AUBREY KLEIN sat back in his chair with a groan. No matter how many ways he tried to add up these damned numbers, they just wouldn’t come out right. The ranch was doing better, and he’d made a lot of progress in the last six months, but they were still hanging on by a lick and a prayer. The hole that had been dug in over years couldn’t be filled in and wiped clean in a matter of months, he knew. The debt was going down, and if he had to, he could hold on for maybe another six months to a year, as long as he caught some sort of break with the weather. He closed the ledger with a thud and wished his daddy had converted the records to computer years ago. Of course, if he’d have done that, he might have done some of the other things necessary to keep the ranch from ending up on the brink of foreclosure.
“Son, are you done in there? I need your help in the yard.”
“Sure, Dad, I’ll be right there,” Aubrey called. There was work to be done, and wishing the ranch books were in better shape wasn’t going to make it happen. That was going to take hard work and sacrifice. Aubrey cringed as he thought about the sacrifices he’d already made. But if those sacrifices saved the ranch and helped his mom and dad get back on a level footing, it would be worth it.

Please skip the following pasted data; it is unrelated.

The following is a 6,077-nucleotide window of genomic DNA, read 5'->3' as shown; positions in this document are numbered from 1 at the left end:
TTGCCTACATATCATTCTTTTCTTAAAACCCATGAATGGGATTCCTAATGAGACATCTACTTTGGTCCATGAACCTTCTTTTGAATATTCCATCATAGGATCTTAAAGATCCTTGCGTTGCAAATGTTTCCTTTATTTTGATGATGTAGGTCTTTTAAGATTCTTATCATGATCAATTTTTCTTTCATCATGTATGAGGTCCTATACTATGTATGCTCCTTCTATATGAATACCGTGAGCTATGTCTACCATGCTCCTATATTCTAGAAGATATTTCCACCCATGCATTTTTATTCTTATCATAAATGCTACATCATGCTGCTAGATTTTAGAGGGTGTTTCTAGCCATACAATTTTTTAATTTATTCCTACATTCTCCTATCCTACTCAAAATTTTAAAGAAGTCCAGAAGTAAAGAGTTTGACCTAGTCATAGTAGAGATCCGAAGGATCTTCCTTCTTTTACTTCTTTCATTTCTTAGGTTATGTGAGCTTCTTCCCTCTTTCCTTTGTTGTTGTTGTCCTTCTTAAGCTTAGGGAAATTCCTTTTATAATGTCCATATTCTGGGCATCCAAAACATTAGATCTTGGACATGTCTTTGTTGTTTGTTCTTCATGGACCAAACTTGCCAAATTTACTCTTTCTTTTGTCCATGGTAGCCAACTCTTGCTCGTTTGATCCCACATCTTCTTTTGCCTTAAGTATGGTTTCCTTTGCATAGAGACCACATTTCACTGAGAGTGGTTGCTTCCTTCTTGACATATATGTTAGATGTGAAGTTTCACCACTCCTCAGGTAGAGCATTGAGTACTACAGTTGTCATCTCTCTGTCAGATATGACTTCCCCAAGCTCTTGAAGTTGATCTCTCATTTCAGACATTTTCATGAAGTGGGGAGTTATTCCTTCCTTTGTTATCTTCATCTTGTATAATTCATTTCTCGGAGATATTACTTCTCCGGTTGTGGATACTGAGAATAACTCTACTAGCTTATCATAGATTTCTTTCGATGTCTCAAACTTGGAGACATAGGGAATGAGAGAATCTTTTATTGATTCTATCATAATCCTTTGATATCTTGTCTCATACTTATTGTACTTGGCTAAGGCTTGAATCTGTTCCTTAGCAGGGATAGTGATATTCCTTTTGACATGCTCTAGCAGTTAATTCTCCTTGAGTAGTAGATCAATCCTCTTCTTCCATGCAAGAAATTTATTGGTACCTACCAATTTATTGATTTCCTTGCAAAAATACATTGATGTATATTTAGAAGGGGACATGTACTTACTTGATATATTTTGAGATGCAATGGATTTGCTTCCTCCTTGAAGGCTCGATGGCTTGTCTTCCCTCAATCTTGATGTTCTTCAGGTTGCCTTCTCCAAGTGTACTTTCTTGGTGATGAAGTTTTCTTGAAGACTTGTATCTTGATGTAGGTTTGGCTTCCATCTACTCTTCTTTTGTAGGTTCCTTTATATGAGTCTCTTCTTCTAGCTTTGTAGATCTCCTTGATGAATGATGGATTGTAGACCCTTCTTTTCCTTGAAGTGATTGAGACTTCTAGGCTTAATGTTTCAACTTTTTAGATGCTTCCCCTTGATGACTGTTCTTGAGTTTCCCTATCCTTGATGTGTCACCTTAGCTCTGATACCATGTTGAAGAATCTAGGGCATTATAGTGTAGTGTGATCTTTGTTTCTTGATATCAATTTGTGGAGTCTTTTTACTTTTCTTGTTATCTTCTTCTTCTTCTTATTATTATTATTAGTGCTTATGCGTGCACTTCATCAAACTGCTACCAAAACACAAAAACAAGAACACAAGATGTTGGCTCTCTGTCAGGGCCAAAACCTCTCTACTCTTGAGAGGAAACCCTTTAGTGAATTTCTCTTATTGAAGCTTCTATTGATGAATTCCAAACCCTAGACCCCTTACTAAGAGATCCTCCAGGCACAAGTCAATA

He got up and left the office. For years this room had been his father’s domain, but now it was his. Aubrey met his dad by the kitchen and followed him outside, where a load of hay for the horses was waiting to be unloaded. Aubrey groaned. “Where did this come from?” He clamped his eyes closed. They already had a barn full of hay.
“John Bridger had some extra, and we always need hay, so….”
“Dad.” Aubrey stifled the urge to yell. It wouldn’t do any good. Diabetes and its complications had slowly robbed his father of the ability to fully think things through, and he now tended to make emotional decisions as opposed to business or rational ones. “The barn’s already full. There’s enough hay to more than last us.”